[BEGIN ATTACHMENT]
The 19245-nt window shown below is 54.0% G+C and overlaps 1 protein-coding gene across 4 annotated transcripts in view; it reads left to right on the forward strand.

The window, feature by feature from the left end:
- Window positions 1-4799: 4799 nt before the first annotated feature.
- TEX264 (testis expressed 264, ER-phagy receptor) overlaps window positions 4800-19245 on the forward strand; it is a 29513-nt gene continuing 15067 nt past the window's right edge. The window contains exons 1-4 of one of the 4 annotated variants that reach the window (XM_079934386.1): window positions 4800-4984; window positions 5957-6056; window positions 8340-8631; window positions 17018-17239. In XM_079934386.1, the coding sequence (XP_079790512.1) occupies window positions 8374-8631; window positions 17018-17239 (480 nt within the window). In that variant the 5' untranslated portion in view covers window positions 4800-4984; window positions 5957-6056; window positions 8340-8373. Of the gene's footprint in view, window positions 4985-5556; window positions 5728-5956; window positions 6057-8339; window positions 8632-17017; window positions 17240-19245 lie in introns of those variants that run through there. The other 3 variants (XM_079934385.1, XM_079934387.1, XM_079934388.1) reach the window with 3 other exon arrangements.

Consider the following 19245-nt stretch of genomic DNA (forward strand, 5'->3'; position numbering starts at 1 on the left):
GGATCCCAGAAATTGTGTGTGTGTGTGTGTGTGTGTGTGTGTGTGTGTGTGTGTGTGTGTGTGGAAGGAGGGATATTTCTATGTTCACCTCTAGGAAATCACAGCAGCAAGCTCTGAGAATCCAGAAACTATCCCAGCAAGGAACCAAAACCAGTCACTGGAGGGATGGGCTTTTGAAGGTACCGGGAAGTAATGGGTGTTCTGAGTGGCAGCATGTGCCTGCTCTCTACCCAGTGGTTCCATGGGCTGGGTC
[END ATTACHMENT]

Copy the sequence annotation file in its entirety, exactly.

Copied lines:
The 19245-nt window shown below is 54.0% G+C and overlaps 1 protein-coding gene across 4 annotated transcripts in view; it reads left to right on the forward strand.

The window, feature by feature from the left end:
- Window positions 1-4799: 4799 nt before the first annotated feature.
- TEX264 (testis expressed 264, ER-phagy receptor) overlaps window positions 4800-19245 on the forward strand; it is a 29513-nt gene continuing 15067 nt past the window's right edge. The window contains exons 1-4 of one of the 4 annotated variants that reach the window (XM_079934386.1): window positions 4800-4984; window positions 5957-6056; window positions 8340-8631; window positions 17018-17239. In XM_079934386.1, the coding sequence (XP_079790512.1) occupies window positions 8374-8631; window positions 17018-17239 (480 nt within the window). In that variant the 5' untranslated portion in view covers window positions 4800-4984; window positions 5957-6056; window positions 8340-8373. Of the gene's footprint in view, window positions 4985-5556; window positions 5728-5956; window positions 6057-8339; window positions 8632-17017; window positions 17240-19245 lie in introns of those variants that run through there. The other 3 variants (XM_079934385.1, XM_079934387.1, XM_079934388.1) reach the window with 3 other exon arrangements.

Consider the following 19245-nt stretch of genomic DNA (forward strand, 5'->3'; position numbering starts at 1 on the left):
GGATCCCAGAAATTGTGTGTGTGTGTGTGTGTGTGTGTGTGTGTGTGTGTGTGTGTGTGTGTGGAAGGAGGGATATTTCTATGTTCACCTCTAGGAAATCACAGCAGCAAGCTCTGAGAATCCAGAAACTATCCCAGCAAGGAACCAAAACCAGTCACTGGAGGGATGGGCTTTTGAAGGTACCGGGAAGTAATGGGTGTTCTGAGTGGCAGCATGTGCCTGCTCTCTACCCAGTGGTTCCATGGGCTGGGTC